How to display date in multiple timezone in Java with Example - PST GMT

We can use SimpleDateFormat class to display a date in multiple Timezone in Java. While working in a global Java application it's quite common to display dates in the different time zone, classical example is Server is running on either PST or GMT timezone and clients are global or at least running on global trading hubs like Hong-kong, Mumbai, Tokyo, London, etc. Unfortunately, the Date and Time API in Java is quite tricky and until you have a good understanding of Date and Time classes and methods like Calendar, SimpleDateFormat, and thread-safety issues, You can easily create bugs. 

One of misconception Java programmer has is converting a date in the different timezone. Actually, Date in Java is always in GMT and it represents a number of milliseconds since 01-01-1970 00:00 and when we print Date, it calls the toString method and displays date-time information in the local timezone.

If we want to display date at a different timezone we can do this by using SimpleDateFormat class in Java. In this Java tutorial, we will see a couple of examples of displaying a date in the IST and PST timezone.

How to Print Date in different Timezone in Java - Example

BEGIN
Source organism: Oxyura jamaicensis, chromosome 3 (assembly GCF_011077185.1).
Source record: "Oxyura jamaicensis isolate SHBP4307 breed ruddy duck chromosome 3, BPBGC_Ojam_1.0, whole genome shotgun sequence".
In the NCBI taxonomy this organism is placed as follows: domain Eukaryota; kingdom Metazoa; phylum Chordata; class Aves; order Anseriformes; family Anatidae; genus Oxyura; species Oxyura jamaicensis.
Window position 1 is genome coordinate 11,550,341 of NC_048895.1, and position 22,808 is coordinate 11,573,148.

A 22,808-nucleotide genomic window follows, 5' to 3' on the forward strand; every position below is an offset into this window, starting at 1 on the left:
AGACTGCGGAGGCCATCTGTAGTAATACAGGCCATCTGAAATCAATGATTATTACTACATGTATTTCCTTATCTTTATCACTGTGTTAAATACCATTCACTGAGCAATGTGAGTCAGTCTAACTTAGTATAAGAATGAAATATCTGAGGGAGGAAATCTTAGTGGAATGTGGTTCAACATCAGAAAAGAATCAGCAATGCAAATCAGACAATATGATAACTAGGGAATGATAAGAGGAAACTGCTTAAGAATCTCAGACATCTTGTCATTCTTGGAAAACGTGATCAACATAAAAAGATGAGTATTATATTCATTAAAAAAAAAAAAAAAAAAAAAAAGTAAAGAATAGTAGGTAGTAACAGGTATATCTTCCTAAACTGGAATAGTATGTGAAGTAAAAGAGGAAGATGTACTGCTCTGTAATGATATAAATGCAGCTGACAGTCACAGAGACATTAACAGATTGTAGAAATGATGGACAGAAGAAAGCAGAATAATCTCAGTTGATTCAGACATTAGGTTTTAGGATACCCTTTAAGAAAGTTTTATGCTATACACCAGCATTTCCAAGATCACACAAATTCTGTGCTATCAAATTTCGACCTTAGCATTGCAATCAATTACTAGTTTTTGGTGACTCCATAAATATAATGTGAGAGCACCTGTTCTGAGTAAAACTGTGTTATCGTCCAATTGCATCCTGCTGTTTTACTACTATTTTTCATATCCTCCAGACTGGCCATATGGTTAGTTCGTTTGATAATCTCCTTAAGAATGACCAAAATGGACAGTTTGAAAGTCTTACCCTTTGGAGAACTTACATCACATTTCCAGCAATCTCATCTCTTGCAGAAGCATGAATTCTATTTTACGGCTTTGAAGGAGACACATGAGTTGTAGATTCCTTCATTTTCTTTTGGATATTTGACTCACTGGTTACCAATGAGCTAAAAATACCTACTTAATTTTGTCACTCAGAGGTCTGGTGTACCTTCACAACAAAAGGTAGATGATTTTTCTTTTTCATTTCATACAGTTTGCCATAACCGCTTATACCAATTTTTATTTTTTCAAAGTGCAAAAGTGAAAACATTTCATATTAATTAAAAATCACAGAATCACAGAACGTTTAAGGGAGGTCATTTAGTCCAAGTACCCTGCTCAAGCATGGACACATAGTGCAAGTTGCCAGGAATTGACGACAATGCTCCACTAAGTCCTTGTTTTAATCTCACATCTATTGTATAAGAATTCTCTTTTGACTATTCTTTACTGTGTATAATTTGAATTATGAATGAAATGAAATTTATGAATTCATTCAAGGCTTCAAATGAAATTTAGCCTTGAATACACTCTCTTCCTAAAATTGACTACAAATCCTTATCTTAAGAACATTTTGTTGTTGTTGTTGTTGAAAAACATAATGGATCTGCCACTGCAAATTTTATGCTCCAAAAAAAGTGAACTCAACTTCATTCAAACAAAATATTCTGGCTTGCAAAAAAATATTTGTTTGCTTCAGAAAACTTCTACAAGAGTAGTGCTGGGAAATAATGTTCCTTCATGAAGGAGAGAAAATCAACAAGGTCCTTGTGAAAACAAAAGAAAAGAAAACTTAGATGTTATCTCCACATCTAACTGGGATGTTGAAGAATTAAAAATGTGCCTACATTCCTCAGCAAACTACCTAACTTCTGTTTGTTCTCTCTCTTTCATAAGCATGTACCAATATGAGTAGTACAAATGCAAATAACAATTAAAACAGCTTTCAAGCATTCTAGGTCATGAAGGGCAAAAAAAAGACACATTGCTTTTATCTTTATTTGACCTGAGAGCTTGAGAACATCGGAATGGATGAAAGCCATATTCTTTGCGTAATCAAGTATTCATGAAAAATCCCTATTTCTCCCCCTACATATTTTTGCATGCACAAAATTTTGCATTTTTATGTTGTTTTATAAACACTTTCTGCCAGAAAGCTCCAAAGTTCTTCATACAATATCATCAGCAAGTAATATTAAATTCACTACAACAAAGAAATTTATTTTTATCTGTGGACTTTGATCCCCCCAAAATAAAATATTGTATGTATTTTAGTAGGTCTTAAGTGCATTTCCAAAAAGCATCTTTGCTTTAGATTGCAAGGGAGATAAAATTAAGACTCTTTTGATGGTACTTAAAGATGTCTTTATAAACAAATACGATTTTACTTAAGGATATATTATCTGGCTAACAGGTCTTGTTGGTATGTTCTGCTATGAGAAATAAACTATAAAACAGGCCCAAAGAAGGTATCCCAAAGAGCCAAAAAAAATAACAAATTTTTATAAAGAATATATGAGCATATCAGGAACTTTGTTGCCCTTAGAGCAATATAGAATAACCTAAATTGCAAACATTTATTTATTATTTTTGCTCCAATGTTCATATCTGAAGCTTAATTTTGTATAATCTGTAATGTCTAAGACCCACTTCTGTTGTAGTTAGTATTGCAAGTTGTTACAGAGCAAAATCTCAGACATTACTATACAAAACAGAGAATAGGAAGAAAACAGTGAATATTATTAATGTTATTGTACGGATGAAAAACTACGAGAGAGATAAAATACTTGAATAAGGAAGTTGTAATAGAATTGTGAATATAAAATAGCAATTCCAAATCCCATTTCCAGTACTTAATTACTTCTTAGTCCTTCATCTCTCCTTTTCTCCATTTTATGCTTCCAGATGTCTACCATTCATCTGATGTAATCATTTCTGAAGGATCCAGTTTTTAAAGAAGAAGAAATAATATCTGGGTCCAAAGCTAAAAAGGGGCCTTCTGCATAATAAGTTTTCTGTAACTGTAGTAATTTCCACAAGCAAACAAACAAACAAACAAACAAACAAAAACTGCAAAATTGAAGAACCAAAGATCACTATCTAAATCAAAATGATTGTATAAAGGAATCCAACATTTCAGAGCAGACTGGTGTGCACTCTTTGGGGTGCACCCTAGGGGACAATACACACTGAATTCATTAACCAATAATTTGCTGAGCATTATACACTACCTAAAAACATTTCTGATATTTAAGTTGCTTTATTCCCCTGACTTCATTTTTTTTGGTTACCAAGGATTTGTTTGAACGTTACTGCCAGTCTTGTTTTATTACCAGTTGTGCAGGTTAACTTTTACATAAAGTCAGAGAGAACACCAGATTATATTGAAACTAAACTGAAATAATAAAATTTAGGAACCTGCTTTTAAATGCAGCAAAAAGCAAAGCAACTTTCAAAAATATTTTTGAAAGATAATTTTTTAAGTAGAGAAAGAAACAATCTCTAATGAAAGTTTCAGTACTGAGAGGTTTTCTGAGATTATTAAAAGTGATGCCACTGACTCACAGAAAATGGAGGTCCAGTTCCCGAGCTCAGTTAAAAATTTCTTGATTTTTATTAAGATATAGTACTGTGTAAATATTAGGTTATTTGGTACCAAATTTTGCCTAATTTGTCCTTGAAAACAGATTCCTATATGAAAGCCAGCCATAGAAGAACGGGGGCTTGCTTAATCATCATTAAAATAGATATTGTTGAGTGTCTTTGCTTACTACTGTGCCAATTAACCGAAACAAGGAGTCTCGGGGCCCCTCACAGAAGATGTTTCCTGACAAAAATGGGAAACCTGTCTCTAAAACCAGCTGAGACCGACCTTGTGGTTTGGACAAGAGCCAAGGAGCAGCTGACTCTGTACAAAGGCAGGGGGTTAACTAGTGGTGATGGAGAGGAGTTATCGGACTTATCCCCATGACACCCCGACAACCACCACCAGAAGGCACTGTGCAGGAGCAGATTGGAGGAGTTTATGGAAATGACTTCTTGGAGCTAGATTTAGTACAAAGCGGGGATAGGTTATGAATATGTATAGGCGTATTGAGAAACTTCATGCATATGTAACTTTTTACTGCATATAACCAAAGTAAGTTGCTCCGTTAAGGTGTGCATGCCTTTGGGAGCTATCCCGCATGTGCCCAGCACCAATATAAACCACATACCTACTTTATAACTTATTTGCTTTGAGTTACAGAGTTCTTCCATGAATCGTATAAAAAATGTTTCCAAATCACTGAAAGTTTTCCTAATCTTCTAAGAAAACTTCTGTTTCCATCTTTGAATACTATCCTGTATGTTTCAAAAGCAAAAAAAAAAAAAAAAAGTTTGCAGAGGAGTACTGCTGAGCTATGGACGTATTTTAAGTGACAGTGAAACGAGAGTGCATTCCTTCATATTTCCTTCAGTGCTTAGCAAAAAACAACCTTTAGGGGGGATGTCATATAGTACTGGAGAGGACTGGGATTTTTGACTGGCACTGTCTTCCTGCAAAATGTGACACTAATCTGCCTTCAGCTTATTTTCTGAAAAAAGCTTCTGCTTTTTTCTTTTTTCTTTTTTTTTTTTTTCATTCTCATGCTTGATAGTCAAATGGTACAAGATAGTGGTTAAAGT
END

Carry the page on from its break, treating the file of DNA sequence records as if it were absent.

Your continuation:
Here is a complete code example of printing Date at different timezone in Java. In order to get timezone, we use TimeZone.getTimeZone(String id), where we pass timezone id e.g. America/Los_Angeles, you can also pass three digit timezone abbreviation e.g. PST but that is deprecated and not advised. 

As short form can be confusing and may represent two different time zones in a different locale. Also, it's worth remembering that SimpleDateFormat is not thread-safe So doesn't store it in a static field or share it among different threads. 

But at the same time if you want to share SimpleDateformat safely in a multi-threading environment you can use a ThreadLocal variable to make SimpleDateFormat thread-safe.

How to get Date in different timezone in Java with example
import java.text.DateFormat;
import java.text.SimpleDateFormat;
import java.util.Date;
import java.util.TimeZone;

 * Java program to display a date in different timezone in Java. Internally Java
 * stores date as millisecond passed since 01-01-1970 00:00 GMT, which can be
 * converted and display in any timezone using SimpleDateFormat in Java. In
 * this Java program we will display the same date in two timezones, Indian time (IST)
 * and PST, America/Los_Angeles .
 * @author

public class TimezoneConversionExample {

    public static void main(String args[]) {
        //capturing today's date
        Date today = new Date();
        //displaying this date on IST timezone
        DateFormat df = new SimpleDateFormat("dd-MM-yy HH:mm:SS z");
        String IST = df.format(today);
        System.out.println("Date in Indian Timezone (IST) : " + IST);
        //dispalying date on PST timezone
        String PST = df.format(today);
        System.out.println("Date in PST Timezone : " + PST);
Date in Indian Timezone (IST) : 06-11-12 07:39:61 IST